Must-have first aid items: what a pharmacist recommends

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In collaboration with: Judith Choquette, Pharmacist
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Ooops. You just sliced more of your finger than the cucumber for tonight’s salad. Do you have what it takes to treat your wound the right way?

“To administer the right first-aid for minor injuries, you need the right tools,” says pharmacist Judith Choquette. “The good news is that you only need a few items to treat a variety of mishaps.”

Of course, you can purchase a ready-made first-aid kit at your pharmacy, but Judith warns that one kit may include items that you won’t use or include pills or ointments that may be close to their expiration date.

Instead, she suggests having the following items — that are found easily at your pharmacy — at the ready:

  1. Proper wound dressing. “Small plasters — your average sticky bandages — are perfect for small wounds so keep plenty handy in various sizes,” she advises. For larger wounds, you’ll want to protect it with three layers:
    • Antibiotic cream or ointment — to help prevent infection in more serious wounds and speed up healing
    • Absorbent gauze — available in various shapes and sizes
    • Skin tape — to keep the gauze in place and protect the wound
  2. Pain reliever (such as acetaminophen). “Acetaminophen is good to help relieve all kinds of pain,” explains Judith. “For advice on what to buy — especially if you have children — ask your pharmacist. Check the expiry date when buying larger quantities. You don’t want to buy a large bottle only to have most of it expire before you use it.”
  3. Hydrogen peroxide. Judith advises that for most wounds, lukewarm water is all you need to clean it thoroughly. “However, for really dirty ones — like those that occurred outdoors — the bubbling action of hydrogen peroxide can really help,” she says. “Follow up by rinsing with water. If you and your family members don’t engage in outdoor activities, you may not need hydrogen peroxide.”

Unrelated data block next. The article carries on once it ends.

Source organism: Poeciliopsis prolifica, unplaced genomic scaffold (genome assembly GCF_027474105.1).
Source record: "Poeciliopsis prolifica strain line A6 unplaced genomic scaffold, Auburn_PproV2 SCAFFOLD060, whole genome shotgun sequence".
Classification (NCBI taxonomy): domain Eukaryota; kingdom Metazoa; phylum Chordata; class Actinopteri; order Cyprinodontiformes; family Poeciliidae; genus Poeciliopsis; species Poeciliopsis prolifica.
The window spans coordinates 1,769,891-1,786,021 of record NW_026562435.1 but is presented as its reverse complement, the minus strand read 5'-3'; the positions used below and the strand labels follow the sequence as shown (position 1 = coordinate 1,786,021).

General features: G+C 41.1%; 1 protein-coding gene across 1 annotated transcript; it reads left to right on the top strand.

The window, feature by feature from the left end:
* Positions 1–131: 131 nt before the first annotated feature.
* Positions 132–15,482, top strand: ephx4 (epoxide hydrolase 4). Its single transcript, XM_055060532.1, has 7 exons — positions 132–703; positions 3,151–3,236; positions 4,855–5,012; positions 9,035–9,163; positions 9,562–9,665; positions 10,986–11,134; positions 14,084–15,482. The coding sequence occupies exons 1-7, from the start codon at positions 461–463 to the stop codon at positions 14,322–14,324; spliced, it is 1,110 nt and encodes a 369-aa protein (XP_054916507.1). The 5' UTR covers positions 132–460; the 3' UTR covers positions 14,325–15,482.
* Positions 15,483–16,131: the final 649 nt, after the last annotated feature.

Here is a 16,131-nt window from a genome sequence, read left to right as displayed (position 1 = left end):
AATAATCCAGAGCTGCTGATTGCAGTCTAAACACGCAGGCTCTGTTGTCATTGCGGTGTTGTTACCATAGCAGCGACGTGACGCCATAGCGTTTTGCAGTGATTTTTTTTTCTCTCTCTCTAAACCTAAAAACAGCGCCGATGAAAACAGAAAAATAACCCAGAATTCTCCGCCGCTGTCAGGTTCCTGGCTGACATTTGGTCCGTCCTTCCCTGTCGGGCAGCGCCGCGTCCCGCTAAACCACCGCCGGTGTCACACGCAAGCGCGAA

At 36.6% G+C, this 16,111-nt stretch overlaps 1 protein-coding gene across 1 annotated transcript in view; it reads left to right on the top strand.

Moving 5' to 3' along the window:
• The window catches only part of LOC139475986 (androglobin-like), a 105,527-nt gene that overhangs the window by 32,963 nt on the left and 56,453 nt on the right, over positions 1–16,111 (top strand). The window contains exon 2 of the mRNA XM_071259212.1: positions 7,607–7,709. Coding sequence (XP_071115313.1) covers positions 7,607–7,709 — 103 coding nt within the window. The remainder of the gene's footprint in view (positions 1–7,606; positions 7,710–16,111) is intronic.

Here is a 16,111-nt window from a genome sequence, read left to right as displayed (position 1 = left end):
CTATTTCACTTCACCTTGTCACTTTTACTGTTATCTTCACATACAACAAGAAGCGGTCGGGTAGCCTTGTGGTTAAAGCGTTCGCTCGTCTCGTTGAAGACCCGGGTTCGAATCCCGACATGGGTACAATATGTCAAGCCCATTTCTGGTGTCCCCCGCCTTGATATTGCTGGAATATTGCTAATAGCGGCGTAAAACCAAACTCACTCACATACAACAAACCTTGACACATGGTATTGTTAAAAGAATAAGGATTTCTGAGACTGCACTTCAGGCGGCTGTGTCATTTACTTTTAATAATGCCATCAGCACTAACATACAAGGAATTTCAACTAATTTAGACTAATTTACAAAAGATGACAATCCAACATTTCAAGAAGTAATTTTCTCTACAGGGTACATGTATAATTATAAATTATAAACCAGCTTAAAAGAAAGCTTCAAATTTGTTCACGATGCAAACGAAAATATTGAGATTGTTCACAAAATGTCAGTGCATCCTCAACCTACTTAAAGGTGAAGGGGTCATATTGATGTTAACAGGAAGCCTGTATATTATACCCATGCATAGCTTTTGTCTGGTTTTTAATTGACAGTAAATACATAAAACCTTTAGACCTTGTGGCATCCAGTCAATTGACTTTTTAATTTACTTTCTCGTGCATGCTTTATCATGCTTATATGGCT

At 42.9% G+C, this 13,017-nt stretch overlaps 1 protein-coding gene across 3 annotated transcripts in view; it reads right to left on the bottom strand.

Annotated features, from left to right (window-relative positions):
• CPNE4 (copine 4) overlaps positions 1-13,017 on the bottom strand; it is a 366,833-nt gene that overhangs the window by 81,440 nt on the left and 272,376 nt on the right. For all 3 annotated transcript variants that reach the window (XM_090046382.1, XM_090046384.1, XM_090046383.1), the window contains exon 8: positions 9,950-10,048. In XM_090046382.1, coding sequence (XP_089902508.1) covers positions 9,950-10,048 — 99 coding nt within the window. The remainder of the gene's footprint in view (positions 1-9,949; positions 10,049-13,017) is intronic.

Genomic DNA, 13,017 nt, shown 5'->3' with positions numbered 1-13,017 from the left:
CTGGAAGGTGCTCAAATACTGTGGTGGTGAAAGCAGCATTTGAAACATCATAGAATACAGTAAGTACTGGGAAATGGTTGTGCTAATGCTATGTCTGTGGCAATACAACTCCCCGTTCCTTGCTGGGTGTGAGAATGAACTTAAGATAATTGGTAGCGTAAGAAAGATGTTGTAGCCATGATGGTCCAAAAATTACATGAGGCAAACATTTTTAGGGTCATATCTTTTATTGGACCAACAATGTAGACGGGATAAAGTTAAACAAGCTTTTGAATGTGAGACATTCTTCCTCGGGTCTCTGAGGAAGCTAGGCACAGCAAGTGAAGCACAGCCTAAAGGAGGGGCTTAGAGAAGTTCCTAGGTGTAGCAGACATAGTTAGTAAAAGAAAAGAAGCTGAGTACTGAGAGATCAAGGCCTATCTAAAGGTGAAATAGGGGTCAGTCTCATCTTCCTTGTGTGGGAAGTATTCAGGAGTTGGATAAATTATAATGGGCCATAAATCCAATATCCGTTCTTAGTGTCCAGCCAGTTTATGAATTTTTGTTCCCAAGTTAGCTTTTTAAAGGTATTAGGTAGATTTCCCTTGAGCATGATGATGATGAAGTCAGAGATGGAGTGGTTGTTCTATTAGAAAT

4. Hot/cold compress (either plastic or cloth). Keep these in the freezer since they take only minutes to heat up but take time to get cold. To avoid harming your skin, wrap the compress in a towel before placing it where you need it.
  5. Hydrocortisone (0.5%). “Hydrocortisone is really good for insect bites,” advises Judith Choquette. “Keep some around — especially in the summer.” Hydrocortisone cream can help reduce the itching, swelling and redness caused by insect bites.
  6. Rubbing alcohol. “Rubbing alcohol should never be used to disinfect a wound. However, it is useful if you need to sterilize tweezers, scissors, or safety pins,” she says. “This may not be extremely useful at home but if you’re going on a camping trip, for example, be sure to include rubbing alcohol, tweezers, scissors and pins in your kit.”

Know your limits

If you’re unsure of how to treat a wound or sprain, speak to your pharmacist. They’ll be able to advise you on what to do and if you should see a doctor. “It’s also a good idea to take a basic first-aid class given by The Canadian Red Cross, especially if you’re a parent,” she says. “The last thing you want to do is cause more harm than good.”

To find a Canadian Red Cross in your area, search “red cross” in the We can find support section of this website.


  • Interview, Judith Choquette

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